The new calendar year approaches, the television, radio and social media are intent on not letting the end of the year pass without a grand farewell. What were your thoughts as 2013 was drawing to a close? Were you celebrating the end of the year or rejoicing in the new beginning and making plans for 2014? I wonder how much time you spend reflecting on your own personal year? How have you managed, changed and been influenced by the shaping forces of living in a new culture? New Year celebrations are often marked by the setting of new goals and resolutions, without giving the year that has passed time for reflection and consolidation.
But some of the many benefits of Reflection are:
∼ Remember and re-experience and give you deeper meaning to your successes and learning, giving you even more reason to celebrate
∼ Discover or rediscover your strengths and other reasons for your success
∼ To understand the how and why of your emotional reactions to events and people and how that may have impacted on others
∼ Help you become the leader of your life, rather than leaning on others for direction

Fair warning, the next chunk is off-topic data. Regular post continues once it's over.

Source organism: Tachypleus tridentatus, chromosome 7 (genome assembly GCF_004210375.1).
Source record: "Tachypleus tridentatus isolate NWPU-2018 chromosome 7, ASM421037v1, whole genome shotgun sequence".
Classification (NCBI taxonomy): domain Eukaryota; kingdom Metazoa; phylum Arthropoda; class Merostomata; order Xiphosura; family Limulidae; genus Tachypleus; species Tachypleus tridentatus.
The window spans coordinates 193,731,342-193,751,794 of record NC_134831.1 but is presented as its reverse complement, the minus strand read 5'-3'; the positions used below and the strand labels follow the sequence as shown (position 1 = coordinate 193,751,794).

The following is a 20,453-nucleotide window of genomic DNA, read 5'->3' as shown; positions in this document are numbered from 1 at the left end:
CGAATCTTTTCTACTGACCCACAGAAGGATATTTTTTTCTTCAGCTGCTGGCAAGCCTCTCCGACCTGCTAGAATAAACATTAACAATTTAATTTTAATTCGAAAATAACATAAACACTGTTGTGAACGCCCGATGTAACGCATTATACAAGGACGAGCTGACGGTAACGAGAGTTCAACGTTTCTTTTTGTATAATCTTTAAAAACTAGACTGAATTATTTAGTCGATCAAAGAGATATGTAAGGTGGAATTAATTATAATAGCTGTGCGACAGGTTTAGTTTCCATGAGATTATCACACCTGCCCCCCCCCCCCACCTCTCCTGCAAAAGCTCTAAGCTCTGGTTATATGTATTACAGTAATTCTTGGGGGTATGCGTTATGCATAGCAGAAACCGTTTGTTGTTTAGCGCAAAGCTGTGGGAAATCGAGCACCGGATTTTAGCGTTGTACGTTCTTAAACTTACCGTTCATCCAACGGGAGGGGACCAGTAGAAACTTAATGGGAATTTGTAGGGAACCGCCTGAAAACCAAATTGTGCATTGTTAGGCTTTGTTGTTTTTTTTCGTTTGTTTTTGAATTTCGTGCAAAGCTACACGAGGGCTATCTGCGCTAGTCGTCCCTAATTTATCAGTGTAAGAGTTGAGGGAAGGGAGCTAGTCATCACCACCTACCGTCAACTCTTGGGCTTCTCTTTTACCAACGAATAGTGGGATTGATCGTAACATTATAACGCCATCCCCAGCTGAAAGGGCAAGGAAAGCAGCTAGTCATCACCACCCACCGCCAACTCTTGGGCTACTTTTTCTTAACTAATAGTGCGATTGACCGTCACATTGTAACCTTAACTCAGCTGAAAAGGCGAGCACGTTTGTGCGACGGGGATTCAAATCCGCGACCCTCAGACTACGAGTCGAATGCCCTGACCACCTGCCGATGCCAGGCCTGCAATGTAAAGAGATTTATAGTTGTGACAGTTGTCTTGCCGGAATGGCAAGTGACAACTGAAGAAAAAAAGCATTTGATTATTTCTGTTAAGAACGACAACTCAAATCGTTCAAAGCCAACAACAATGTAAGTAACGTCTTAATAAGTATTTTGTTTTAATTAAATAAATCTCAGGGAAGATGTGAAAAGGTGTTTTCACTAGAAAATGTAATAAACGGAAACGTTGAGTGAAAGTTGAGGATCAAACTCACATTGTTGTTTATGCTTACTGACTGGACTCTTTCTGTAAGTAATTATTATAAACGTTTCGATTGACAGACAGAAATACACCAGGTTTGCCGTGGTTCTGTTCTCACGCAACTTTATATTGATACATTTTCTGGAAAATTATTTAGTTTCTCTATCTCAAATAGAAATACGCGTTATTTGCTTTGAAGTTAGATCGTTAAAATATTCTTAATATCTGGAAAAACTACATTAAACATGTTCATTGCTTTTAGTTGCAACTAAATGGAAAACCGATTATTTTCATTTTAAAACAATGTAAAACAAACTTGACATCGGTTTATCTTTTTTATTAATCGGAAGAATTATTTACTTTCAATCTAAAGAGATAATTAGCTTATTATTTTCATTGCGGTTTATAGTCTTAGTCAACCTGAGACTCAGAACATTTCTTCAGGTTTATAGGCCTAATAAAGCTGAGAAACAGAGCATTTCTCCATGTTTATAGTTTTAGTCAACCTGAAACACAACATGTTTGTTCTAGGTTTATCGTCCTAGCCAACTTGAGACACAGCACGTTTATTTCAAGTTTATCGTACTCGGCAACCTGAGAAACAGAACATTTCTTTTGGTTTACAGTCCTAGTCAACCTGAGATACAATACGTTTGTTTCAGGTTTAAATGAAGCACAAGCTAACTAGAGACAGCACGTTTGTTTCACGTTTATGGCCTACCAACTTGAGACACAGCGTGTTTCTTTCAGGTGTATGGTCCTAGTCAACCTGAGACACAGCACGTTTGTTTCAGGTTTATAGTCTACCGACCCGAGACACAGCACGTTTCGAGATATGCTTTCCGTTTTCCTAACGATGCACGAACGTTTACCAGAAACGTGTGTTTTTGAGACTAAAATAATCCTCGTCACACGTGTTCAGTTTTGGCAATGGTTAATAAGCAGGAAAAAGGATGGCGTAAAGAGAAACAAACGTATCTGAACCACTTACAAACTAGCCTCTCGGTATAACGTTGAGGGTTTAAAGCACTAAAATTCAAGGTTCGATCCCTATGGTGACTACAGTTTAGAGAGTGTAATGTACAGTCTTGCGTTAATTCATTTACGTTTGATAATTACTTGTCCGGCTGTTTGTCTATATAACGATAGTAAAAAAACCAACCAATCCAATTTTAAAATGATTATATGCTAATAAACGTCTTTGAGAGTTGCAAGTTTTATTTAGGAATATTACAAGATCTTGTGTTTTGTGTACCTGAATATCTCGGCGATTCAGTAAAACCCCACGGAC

∼ Increase your confidence, resilience, motivation, and engage in higher more complex levels of cognition. Another way of saying, reflection helps you to be mentally and emotionally stronger, smarter and wiser
∼ Learn what your weaknesses and mistakes were and how you can overcome and learn from them
∼ Allow you to acknowledge the goals you set and completed and to recognize those that changed form along the way
∼ To get to know or remind yourself of your values, and to evaluate if you are living a life in harmony with your values
∼ To put your life into perspective
∼ Create new ideas, move beyond obstacles and help set new goals
Reflection can take many forms and can occur anywhere. Walking in the forest is my favourite reflective activity. It is where I normally clear the cobwebs of my mind, find clarity of thought and creative responses to difficult situations.
Writing is another very good activity of reflective thought. Be it only this once, at the passing of a year and the beginnings of a new one, or the small task of daily reflection kept in a diary.
A daily reflection diary date requires some practice to make it habitual. Set a time of day for this to occur, for example after your nightly shower or bath. Spend 5 to 10 minutes writing your thoughts about events of the day. You can increase the time you spend writing as you become more comfortable, in fact you may enjoy the task so much the length of time increases without you having to try.
Talking is another very good method of reflection. Seek the ears of a friend or counsellor, someone who is a good listener, who is able to reflect back to you your thoughts and feelings, to help guide you to greater self-understanding.
Finding your preferred methods of reflection can be fun and with practice will build strong reflective habits. This in turn, will help you to grow and move forward with clarity of what has passed and greater purpose into the new year.